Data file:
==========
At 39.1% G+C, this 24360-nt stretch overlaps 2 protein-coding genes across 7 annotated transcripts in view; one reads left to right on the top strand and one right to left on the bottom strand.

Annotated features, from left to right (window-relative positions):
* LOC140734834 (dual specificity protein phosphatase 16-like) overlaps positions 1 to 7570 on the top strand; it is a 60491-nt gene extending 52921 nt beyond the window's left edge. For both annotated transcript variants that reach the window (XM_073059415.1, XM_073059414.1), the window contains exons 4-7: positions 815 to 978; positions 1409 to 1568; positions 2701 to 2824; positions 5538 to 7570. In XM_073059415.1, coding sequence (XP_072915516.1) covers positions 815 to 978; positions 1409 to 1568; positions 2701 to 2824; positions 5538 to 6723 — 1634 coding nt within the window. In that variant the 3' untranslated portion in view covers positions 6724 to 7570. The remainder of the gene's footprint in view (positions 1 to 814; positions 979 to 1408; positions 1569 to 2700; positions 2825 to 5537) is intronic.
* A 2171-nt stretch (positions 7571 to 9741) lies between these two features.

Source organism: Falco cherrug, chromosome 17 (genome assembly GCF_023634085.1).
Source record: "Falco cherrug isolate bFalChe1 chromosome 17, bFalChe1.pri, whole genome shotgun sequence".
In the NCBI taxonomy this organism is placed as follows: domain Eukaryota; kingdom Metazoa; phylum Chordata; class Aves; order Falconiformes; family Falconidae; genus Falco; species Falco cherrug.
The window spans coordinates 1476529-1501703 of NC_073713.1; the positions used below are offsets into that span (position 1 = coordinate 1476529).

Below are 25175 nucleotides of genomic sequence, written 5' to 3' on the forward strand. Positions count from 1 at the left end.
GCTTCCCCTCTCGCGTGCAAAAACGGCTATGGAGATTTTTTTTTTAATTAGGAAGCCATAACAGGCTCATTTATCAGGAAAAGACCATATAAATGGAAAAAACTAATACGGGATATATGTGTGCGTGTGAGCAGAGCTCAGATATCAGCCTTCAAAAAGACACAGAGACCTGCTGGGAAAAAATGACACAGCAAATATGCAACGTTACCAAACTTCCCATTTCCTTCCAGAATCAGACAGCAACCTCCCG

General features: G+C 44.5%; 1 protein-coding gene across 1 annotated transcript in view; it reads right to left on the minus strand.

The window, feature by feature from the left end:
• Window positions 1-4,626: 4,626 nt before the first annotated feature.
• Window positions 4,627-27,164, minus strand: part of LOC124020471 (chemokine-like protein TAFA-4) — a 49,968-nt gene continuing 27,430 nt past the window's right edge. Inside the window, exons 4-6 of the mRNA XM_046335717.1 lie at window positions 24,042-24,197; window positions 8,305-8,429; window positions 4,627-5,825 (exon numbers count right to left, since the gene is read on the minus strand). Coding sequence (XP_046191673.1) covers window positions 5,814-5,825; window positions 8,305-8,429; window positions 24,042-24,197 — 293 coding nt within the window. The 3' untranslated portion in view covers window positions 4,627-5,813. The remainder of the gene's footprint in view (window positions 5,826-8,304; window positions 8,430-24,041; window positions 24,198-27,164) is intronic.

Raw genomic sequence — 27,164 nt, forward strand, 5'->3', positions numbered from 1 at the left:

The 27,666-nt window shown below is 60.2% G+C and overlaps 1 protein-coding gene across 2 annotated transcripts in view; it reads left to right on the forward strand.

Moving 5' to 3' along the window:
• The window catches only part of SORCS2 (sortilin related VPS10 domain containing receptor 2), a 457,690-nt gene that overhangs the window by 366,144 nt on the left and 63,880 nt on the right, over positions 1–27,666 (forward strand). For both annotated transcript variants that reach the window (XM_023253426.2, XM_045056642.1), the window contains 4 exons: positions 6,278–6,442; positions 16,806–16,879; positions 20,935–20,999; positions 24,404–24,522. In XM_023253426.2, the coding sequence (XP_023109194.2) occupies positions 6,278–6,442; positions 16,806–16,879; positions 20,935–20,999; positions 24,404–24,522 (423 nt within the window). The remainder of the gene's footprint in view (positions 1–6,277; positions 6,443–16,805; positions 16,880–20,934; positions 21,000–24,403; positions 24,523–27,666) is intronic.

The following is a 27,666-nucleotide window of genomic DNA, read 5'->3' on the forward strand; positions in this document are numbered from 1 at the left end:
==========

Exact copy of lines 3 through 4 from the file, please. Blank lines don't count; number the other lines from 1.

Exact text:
* LOC140734834 (dual specificity protein phosphatase 16-like) overlaps positions 1 to 7570 on the top strand; it is a 60491-nt gene extending 52921 nt beyond the window's left edge. For both annotated transcript variants that reach the window (XM_073059415.1, XM_073059414.1), the window contains exons 4-7: positions 815 to 978; positions 1409 to 1568; positions 2701 to 2824; positions 5538 to 7570. In XM_073059415.1, coding sequence (XP_072915516.1) covers positions 815 to 978; positions 1409 to 1568; positions 2701 to 2824; positions 5538 to 6723 — 1634 coding nt within the window. In that variant the 3' untranslated portion in view covers positions 6724 to 7570. The remainder of the gene's footprint in view (positions 1 to 814; positions 979 to 1408; positions 1569 to 2700; positions 2825 to 5537) is intronic.
* A 2171-nt stretch (positions 7571 to 9741) lies between these two features.